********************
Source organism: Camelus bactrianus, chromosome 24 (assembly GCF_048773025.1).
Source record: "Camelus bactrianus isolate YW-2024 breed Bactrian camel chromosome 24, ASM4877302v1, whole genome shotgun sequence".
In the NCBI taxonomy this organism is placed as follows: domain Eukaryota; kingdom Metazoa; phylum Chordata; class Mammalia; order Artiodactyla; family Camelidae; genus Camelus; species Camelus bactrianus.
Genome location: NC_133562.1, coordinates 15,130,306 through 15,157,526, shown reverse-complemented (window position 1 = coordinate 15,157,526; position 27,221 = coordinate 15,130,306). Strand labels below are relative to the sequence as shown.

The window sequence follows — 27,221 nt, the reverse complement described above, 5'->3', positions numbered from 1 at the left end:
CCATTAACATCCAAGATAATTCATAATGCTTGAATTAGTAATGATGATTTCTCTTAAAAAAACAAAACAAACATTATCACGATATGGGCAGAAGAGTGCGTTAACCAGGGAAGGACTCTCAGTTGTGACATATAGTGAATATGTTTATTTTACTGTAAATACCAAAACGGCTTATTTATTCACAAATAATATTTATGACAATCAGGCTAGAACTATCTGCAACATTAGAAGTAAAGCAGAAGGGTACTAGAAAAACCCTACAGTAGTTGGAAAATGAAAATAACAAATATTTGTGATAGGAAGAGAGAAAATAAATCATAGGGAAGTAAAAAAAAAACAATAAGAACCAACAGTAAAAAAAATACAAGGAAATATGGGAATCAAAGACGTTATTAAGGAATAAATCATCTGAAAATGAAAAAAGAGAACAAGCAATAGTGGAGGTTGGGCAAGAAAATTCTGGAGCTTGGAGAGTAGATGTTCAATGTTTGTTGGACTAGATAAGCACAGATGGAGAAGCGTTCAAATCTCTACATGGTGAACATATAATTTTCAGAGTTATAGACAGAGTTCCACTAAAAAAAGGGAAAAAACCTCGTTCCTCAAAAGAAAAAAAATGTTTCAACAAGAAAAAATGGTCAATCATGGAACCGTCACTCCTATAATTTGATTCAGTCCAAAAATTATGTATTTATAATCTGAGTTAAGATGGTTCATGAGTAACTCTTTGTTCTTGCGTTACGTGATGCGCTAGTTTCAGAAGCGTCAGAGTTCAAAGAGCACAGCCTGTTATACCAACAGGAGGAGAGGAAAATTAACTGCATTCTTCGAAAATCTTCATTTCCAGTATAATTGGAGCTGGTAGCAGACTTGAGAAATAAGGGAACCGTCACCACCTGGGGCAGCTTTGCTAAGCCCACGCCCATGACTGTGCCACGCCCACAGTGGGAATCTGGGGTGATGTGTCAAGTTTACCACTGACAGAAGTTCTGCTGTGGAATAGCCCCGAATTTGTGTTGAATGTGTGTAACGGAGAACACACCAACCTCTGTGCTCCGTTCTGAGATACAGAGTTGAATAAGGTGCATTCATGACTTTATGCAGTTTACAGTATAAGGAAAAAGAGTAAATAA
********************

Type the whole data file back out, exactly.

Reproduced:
Source organism: Camelus bactrianus, chromosome 24 (assembly GCF_048773025.1).
Source record: "Camelus bactrianus isolate YW-2024 breed Bactrian camel chromosome 24, ASM4877302v1, whole genome shotgun sequence".
In the NCBI taxonomy this organism is placed as follows: domain Eukaryota; kingdom Metazoa; phylum Chordata; class Mammalia; order Artiodactyla; family Camelidae; genus Camelus; species Camelus bactrianus.
Genome location: NC_133562.1, coordinates 15,130,306 through 15,157,526, shown reverse-complemented (window position 1 = coordinate 15,157,526; position 27,221 = coordinate 15,130,306). Strand labels below are relative to the sequence as shown.

The window sequence follows — 27,221 nt, the reverse complement described above, 5'->3', positions numbered from 1 at the left end:
CCATTAACATCCAAGATAATTCATAATGCTTGAATTAGTAATGATGATTTCTCTTAAAAAAACAAAACAAACATTATCACGATATGGGCAGAAGAGTGCGTTAACCAGGGAAGGACTCTCAGTTGTGACATATAGTGAATATGTTTATTTTACTGTAAATACCAAAACGGCTTATTTATTCACAAATAATATTTATGACAATCAGGCTAGAACTATCTGCAACATTAGAAGTAAAGCAGAAGGGTACTAGAAAAACCCTACAGTAGTTGGAAAATGAAAATAACAAATATTTGTGATAGGAAGAGAGAAAATAAATCATAGGGAAGTAAAAAAAAAACAATAAGAACCAACAGTAAAAAAAATACAAGGAAATATGGGAATCAAAGACGTTATTAAGGAATAAATCATCTGAAAATGAAAAAAGAGAACAAGCAATAGTGGAGGTTGGGCAAGAAAATTCTGGAGCTTGGAGAGTAGATGTTCAATGTTTGTTGGACTAGATAAGCACAGATGGAGAAGCGTTCAAATCTCTACATGGTGAACATATAATTTTCAGAGTTATAGACAGAGTTCCACTAAAAAAAGGGAAAAAACCTCGTTCCTCAAAAGAAAAAAAATGTTTCAACAAGAAAAAATGGTCAATCATGGAACCGTCACTCCTATAATTTGATTCAGTCCAAAAATTATGTATTTATAATCTGAGTTAAGATGGTTCATGAGTAACTCTTTGTTCTTGCGTTACGTGATGCGCTAGTTTCAGAAGCGTCAGAGTTCAAAGAGCACAGCCTGTTATACCAACAGGAGGAGAGGAAAATTAACTGCATTCTTCGAAAATCTTCATTTCCAGTATAATTGGAGCTGGTAGCAGACTTGAGAAATAAGGGAACCGTCACCACCTGGGGCAGCTTTGCTAAGCCCACGCCCATGACTGTGCCACGCCCACAGTGGGAATCTGGGGTGATGTGTCAAGTTTACCACTGACAGAAGTTCTGCTGTGGAATAGCCCCGAATTTGTGTTGAATGTGTGTAACGGAGAACACACCAACCTCTGTGCTCCGTTCTGAGATACAGAGTTGAATAAGGTGCATTCATGACTTTATGCAGTTTACAGTATAAGGAAAAAGAGTAAATAA